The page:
Lose 8kg (17lb) and maintain fitness

I didn’t quite make my goal, unfortunately. But I did lose 6kg (13lb), which is great. (Honestly, I’m just thrilled not to have put back on the weight I lost during 2011!)

Overall

I’m pretty happy with my progress over 2012. Although I didn’t meet my writing goals, I made significant progress toward them. And, more importantly perhaps, my confidence in my writing improved and I met a lot of other writers online. I feel that 2012 was a positive year, and I can’t wait to take that positivity forward!

2013

This Year

Complete First Draft of TNT#1

With my new writing plan in place, I will continue to write every day. This will allow me to complete my first draft by 1st March.

I will then do a single revision pass to fix the continuity errors I know are present (because I changed the direction of some of the characters midway through the novel), which will be completed by 1st May. Then I will let it sit and marinate for a while before doing a second revision pass. This will be completed by 1st October. Then it will be in the hands of my Beta Readers.

Complete First Draft of Novel B

When I’m not working on TNT#1, I will use my creative time to start writing Novel B. I will complete this first draft by the end of 2013.

Write and share 12 Flash Fiction stories

Once a month I will write and share a Flash Fiction piece on my blog. These stories will be written during the time I set aside for blog writing, not during creative time.

Write and submit 6 stories to contests/fiction markets

I will identify 6 contests and fiction markets I would like to write for, and use my creative time to write short stories to submit to them.

Read 75 books

This is a slight increase on last year’s result, and means reading 6 or 7 books per month. To achieve that goal, I will continue to listen to audiobooks in the car, keep a book in “the smallest room”, and carry a book with me everywhere I go so I can use every spare 5 minutes for reading. I will also do my best to minimise my “Good Book Hangovers” (that feeling after finishing a great book where you can’t bring yourself to start a new one and say goodbye to the characters you love).

Overall

This is the year I want to push myself to the next level, and make that commitment to treat writing like a real job. No more excuses. No more “I don’t feel creative” or “I don’t have time” or “I have to do the washing/ironing/cooking/cleaning/whatever”. I’m ready, 2013.

Bring it on.

What goals have you set for 2013? (Feel free to share the link to your own obligatory goal-setting post!)

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*If you don’t know what a SMART goal is, you’re missing out on a great tool for success. There are plenty of resources in print and on the interweb to explain how SMART goals work, so I won’t go into too much detail. Let it suffice to say that any goal you set should be:

  • Specific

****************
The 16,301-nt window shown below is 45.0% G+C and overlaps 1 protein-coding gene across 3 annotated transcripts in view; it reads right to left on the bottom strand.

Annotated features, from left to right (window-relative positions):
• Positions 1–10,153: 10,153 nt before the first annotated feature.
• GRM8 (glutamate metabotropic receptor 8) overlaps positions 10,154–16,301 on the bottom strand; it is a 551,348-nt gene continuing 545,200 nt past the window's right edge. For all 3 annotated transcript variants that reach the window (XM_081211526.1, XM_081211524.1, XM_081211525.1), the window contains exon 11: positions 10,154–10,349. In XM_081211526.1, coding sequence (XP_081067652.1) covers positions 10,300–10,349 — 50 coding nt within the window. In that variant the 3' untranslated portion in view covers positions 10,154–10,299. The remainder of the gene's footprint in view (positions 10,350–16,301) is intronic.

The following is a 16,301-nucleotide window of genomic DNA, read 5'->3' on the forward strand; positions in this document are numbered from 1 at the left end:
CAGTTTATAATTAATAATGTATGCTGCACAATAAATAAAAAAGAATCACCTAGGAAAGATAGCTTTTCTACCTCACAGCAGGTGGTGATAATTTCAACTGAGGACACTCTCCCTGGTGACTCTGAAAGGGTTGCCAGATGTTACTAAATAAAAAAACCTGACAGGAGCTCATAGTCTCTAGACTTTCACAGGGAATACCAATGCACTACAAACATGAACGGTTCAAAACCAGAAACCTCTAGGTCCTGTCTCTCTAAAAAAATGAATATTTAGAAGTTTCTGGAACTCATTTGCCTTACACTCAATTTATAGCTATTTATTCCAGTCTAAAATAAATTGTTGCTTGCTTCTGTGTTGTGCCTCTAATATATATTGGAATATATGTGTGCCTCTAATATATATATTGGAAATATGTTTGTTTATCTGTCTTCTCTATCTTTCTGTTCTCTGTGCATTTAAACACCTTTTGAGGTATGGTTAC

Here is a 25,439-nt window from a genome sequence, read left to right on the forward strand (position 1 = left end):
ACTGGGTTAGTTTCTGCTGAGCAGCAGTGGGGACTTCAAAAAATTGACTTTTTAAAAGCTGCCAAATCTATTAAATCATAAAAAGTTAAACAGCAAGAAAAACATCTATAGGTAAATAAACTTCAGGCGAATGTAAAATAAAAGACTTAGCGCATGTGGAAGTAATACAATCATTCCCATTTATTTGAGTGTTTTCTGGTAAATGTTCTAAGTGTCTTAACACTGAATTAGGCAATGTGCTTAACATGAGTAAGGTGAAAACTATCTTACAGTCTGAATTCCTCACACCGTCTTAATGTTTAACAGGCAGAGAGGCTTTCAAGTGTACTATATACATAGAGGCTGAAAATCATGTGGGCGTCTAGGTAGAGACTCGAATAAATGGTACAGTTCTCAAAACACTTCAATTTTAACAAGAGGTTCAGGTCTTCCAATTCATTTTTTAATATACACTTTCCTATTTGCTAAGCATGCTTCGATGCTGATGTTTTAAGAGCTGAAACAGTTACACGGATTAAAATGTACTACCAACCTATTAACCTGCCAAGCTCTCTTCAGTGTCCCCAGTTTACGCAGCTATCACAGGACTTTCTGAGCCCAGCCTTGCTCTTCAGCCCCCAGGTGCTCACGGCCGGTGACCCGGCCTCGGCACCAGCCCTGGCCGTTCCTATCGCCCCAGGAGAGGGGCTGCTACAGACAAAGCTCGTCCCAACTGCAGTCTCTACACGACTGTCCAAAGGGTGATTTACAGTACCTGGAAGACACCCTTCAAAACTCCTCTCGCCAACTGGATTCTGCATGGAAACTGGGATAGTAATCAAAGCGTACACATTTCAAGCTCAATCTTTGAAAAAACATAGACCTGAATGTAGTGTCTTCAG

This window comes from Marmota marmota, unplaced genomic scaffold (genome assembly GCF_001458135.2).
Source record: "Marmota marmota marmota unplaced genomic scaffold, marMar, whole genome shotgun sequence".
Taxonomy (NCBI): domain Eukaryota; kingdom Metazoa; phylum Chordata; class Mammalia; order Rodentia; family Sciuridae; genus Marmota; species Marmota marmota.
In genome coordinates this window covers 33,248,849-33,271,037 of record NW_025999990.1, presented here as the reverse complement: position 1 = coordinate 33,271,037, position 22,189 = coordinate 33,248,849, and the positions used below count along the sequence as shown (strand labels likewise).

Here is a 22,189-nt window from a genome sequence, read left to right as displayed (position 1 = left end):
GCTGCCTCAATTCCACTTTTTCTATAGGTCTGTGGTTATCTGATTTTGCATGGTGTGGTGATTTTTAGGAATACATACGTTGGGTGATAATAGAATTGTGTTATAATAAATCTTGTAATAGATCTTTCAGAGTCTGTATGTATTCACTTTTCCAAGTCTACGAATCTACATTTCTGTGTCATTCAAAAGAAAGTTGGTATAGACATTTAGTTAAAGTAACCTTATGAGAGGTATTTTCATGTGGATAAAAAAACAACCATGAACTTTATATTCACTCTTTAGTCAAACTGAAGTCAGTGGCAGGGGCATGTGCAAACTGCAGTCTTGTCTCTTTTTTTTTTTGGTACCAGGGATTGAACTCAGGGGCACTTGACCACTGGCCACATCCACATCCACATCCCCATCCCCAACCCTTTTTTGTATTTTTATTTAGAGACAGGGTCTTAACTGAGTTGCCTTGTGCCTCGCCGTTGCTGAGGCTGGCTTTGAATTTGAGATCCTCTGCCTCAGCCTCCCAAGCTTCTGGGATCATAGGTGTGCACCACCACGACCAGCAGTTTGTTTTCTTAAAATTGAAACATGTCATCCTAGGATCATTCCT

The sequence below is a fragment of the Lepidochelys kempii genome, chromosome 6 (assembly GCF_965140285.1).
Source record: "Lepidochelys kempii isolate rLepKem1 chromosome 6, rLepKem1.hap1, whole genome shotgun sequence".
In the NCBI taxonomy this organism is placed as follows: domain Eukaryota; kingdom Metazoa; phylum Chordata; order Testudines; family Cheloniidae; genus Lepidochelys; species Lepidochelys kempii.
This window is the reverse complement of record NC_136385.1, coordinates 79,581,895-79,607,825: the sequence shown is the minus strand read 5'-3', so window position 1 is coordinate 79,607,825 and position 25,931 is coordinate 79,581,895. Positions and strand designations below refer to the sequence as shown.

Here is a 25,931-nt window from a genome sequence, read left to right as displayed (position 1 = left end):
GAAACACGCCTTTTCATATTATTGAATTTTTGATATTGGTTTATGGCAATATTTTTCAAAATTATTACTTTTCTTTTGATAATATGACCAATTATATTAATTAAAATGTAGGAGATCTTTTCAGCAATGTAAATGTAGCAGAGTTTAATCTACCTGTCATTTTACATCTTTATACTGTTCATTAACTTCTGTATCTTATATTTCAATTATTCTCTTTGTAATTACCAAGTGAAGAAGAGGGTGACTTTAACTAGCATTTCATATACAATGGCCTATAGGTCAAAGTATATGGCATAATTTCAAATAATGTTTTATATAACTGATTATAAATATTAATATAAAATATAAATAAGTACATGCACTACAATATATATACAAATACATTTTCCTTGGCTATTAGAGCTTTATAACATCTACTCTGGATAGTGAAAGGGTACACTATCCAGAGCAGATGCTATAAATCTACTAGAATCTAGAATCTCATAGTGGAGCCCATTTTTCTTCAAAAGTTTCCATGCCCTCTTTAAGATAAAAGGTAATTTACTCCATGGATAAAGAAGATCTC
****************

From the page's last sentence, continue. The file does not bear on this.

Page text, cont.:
• Measurable
  • Action-based
  • Realistic
  • Tangible/Time specific.

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The Hobbit: My Secret Shame

The Hobbit

Ask any fan of speculative fiction, and they’ll doubtless list The Hobbit  as one the must-read books of the fantasy genre. It’s the book that precedes The Lord of the Rings trilogy, and sets the stage for one of the most dramatic and epic stories of all time; one that spawned the ideas for thousands of other novels, movies, songs, and artworks and forever changed the world.

Am I over-selling Tolkien’s work? I don’t think so.

In a few days, The Hobbit will be the name on everyone’s lips. The first installment of Peter Jackson’s trilogy based on the book will hit cinemas around the world, and people of all stripes will be engrossed in the story of Bilbo Baggins as he ventures forth from Hobbiton in search of treasure and adventure. It’s an exciting time.

Several years ago, my sister expressed her enjoyment of the Lord of the Rings movies. She’s never been much of a reader, but she mentioned that she’d quite like to read the books. So I picked her up a lovely boxed set that included all three LotR books as well as a copy of The Hobbit. Being the type of person who likes to work through things systematically, she decided to read the first book first. (Makes sense, right?)

A few months later I was talking to her on the phone and asked her how she was going, and if she’d finished reading The Hobbit.

“Yes,” she said. “Well, no. Well… Yes.”

“What does that even mean?” I asked.

“I was almost at the end, and I was really tired. So I stopped reading on the second last page. But that’s really the end. The story’s really over.”

And that was that. She never did read the last page of the book. I mean, sure, there’s no likely to be any grand surprises, but really? It just seems crazy to me.

So my husband and I were chatting last week about seeing The Hobbit in the cinema, and he reminded me of my sister’s unfinished book. I nodded and smiled and agreed that it was funny and then tried to change the subject. But it didn’t work. He talked about his favourite parts in the book, and told me about the first time he’d read it, and got all excited about seeing the movie, and then turned his attention to me.

How old was I when I read it? How many times have I read it? What were my favourites parts?